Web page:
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Liverpool CEO takes up new role with FSG – hints at new club appointment

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Liverpool are undergoing significant changes not only in the backroom but in the club’s hierarchy, with CEO Billy Hogan the latest to see his role altered at top level.

The club finds itself needing a new sporting director, manager and backroom staff all within the space of a few months, with a lot hinging on owners FSG making the right appointments.

And despite the season of change the club already finds itself in, last week, Hogan, chief executive of Liverpool FC, was named CEO of FSG International.

The announcement came during FSG’s owners’ meeting, with Hogan to oversee the management of FSG’s entire enterprise, which is continuing to grow across various sports around the world.

A statement from FSG on Hogan’s promotion said: “This moment in FSG’s expansion marks a fitting occasion to formalise our leadership structure, recognising the ongoing contributions and responsibilities shouldered by Sam [Kennedy, Red Sox CEO] and Billy across our entire portfolio.”

SINGAPORE - Friday, July 28, 2023: Liverpool's Chief Executive Officer Billy Hogan during a LFC Foundation and Special Olympics Asia event at the Tanglin Trust School ahead of the Singapore Festival of Football pre-season tournament. (Pic by David Rawcliffe/Propaganda)

“We know our people are our greatest asset, and in Sam and Billy, we have two of the most accomplished executives in the industry whose enduring contributions stand out even more as original hires by FSG over two decades ago.”

It has been suggested that the promotion will not impact Hogan’s day-to-day role at Liverpool, but it will to a certain extent considering how vast FSG’s portfolio is becoming.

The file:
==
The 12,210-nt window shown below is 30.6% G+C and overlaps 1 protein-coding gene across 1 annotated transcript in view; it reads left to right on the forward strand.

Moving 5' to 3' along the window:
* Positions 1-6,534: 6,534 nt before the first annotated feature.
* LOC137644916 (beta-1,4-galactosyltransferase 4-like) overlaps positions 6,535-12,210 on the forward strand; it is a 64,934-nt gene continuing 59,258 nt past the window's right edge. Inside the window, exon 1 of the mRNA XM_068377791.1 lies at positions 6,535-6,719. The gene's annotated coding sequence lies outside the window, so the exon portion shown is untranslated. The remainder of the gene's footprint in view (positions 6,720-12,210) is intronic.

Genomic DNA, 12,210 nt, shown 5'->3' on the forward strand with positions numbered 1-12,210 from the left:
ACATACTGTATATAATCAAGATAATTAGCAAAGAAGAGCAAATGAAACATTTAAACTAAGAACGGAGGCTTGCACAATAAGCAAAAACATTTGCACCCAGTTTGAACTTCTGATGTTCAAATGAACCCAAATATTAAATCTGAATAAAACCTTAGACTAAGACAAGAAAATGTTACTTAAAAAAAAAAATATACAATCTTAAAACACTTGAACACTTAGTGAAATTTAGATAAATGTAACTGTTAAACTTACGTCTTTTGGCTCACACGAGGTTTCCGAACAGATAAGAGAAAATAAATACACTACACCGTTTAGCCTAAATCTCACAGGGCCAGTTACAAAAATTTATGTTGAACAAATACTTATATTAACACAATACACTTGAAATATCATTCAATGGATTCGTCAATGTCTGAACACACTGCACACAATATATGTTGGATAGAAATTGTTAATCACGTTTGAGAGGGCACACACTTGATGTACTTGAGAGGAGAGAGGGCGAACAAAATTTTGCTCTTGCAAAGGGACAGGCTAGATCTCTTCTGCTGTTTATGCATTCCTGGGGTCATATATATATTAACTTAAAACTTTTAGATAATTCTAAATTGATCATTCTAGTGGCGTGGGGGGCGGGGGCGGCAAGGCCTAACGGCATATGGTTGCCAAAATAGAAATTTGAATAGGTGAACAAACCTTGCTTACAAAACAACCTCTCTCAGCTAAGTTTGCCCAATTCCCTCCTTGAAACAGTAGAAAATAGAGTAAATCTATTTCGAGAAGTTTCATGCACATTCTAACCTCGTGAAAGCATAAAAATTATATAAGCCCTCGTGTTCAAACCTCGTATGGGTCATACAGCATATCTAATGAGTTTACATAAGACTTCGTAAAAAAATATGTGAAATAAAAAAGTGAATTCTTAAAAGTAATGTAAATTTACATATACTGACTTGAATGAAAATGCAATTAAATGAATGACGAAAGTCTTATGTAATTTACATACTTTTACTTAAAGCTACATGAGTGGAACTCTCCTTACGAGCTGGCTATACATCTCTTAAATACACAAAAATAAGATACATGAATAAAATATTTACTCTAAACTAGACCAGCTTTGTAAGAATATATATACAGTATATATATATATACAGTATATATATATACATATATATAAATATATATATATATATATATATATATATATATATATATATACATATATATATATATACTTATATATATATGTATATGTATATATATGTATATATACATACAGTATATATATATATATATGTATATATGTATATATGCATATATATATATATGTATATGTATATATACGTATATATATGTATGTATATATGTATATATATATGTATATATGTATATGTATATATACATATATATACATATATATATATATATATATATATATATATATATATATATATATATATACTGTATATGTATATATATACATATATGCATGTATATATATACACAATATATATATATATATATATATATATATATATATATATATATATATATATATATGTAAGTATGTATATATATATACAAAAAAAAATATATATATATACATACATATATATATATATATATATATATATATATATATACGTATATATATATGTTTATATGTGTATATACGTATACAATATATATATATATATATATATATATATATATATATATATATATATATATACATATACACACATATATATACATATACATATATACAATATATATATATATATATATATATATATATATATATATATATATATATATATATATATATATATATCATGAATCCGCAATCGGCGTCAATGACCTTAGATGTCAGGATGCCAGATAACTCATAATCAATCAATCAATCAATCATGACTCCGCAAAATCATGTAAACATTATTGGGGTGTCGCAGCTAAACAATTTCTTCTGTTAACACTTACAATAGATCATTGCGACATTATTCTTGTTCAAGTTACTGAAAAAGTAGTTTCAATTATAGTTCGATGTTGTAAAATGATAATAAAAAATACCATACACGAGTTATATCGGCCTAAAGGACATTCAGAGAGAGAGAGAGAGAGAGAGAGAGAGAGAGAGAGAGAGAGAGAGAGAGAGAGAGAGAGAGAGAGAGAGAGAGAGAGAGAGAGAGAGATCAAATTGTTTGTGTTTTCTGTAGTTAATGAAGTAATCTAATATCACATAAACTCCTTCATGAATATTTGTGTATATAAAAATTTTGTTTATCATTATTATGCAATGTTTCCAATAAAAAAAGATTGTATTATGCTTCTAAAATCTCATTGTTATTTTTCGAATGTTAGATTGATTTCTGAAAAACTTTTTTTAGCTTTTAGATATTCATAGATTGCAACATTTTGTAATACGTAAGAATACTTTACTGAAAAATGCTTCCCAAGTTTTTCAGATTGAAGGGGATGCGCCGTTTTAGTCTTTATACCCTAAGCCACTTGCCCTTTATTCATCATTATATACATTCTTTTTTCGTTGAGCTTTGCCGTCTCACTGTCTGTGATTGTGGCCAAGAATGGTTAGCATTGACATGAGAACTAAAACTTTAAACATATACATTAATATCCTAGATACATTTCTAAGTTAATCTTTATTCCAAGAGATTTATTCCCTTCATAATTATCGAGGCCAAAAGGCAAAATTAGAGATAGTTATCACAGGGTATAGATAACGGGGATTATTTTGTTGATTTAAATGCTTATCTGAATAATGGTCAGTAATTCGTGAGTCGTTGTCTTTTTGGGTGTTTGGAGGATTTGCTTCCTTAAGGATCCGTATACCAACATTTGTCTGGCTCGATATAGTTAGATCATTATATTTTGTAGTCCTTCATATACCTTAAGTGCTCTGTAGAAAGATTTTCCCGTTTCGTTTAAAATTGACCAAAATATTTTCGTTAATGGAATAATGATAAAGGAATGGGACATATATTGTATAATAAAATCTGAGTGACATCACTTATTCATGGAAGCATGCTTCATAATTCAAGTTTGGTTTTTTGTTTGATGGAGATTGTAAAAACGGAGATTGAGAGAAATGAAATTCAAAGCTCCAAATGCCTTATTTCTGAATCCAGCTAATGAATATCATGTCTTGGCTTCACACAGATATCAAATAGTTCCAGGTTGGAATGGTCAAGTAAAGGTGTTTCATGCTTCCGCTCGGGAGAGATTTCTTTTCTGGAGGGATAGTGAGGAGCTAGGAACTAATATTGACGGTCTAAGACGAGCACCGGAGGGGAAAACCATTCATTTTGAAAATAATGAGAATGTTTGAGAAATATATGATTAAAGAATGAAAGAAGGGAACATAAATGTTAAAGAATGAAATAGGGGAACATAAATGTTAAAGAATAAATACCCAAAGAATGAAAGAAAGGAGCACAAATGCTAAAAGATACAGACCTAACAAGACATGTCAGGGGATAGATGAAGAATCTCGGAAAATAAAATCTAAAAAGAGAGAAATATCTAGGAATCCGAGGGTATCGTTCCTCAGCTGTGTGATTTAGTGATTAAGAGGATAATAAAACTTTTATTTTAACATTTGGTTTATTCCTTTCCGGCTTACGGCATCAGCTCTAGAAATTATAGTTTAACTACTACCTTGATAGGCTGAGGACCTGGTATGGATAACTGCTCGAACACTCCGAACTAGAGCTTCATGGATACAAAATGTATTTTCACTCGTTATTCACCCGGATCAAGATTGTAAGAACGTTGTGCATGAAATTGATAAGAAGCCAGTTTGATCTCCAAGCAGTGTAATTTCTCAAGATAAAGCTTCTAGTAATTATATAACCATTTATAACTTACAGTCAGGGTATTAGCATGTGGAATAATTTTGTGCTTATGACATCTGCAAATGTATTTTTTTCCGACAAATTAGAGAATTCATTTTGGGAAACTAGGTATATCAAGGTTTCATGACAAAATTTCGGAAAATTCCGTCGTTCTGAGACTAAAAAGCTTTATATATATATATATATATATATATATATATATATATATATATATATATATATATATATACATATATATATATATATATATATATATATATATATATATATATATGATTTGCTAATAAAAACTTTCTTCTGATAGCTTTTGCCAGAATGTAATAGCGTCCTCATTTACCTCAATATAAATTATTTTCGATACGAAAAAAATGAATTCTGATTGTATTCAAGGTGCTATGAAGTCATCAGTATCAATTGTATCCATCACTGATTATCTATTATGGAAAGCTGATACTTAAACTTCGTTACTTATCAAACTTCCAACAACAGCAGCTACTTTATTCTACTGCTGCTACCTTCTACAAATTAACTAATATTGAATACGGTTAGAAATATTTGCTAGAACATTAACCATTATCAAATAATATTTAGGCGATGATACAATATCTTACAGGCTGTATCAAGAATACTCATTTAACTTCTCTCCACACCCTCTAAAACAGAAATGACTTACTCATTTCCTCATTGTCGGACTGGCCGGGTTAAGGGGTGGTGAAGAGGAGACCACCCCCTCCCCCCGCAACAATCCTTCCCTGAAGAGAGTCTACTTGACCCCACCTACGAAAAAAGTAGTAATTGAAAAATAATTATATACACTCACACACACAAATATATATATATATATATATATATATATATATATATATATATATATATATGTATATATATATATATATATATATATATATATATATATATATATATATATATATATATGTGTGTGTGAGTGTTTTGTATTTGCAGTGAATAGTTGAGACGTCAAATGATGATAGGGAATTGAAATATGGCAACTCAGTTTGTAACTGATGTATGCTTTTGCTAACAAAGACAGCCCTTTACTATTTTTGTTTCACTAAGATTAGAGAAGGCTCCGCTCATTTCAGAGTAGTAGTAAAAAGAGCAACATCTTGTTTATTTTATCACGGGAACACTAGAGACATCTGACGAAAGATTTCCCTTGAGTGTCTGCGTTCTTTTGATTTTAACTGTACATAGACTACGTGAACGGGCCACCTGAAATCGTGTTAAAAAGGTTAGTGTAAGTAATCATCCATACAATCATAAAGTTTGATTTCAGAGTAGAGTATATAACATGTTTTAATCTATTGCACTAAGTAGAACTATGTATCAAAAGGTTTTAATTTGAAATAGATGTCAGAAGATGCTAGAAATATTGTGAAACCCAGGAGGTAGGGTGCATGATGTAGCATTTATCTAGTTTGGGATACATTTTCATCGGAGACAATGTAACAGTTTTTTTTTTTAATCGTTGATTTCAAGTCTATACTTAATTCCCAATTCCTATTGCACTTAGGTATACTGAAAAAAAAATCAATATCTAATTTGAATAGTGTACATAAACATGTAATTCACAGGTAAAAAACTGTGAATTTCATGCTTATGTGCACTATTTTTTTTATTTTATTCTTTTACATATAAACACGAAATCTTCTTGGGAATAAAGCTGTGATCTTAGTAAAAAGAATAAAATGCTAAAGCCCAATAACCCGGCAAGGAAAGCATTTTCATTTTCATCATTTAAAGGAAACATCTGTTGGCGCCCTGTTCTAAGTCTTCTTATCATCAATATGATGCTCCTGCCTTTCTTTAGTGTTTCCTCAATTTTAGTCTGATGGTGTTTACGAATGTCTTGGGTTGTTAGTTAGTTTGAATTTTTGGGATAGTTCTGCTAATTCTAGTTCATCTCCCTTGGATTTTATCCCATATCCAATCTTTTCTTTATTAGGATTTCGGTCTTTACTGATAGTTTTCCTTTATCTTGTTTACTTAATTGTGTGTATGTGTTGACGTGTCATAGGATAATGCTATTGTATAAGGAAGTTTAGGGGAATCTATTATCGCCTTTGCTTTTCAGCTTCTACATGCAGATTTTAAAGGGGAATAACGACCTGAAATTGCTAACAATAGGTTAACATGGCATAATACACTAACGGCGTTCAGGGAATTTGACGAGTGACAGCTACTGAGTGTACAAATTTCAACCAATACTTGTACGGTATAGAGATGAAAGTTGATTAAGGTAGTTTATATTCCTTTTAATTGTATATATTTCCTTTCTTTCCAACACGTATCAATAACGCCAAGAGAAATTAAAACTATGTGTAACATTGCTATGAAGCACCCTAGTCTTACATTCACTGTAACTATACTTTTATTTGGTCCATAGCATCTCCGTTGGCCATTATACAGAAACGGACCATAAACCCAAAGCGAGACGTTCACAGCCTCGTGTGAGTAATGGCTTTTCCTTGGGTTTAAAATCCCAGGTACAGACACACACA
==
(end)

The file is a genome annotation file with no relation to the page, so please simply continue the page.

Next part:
The change follows Liverpool’s attempt to lure former sporting director Michael Edwards back to Merseyside, with a restructuring of the club on the cards as he seeks greater control.

In a report from the Times‘ Paul Joyce, Edwards would “seek total control of football operations at Liverpool in order to consider coming back to Anfield less than two years after his departure.”

Edwards, if he came back in that position, would effectively take on the role of FSG president Michael Gordon, who is heavily involved in the running of the club, and could lessen some of Hogan’s responsibilities.

It is no wonder, then, that Liverpool continue to push for Edwards’ return, as the transfer guru already knows the club inside out and a restructuring of the club and FSG as a whole makes this the ideal time to see him assume more power.

Nevertheless, Hogan’s promotion, the pursuit of Edwards and Klopp’s departure ensures this a significant period for a club that is soon to be in a period of transition, something they have not had to encounter for nearly nine years.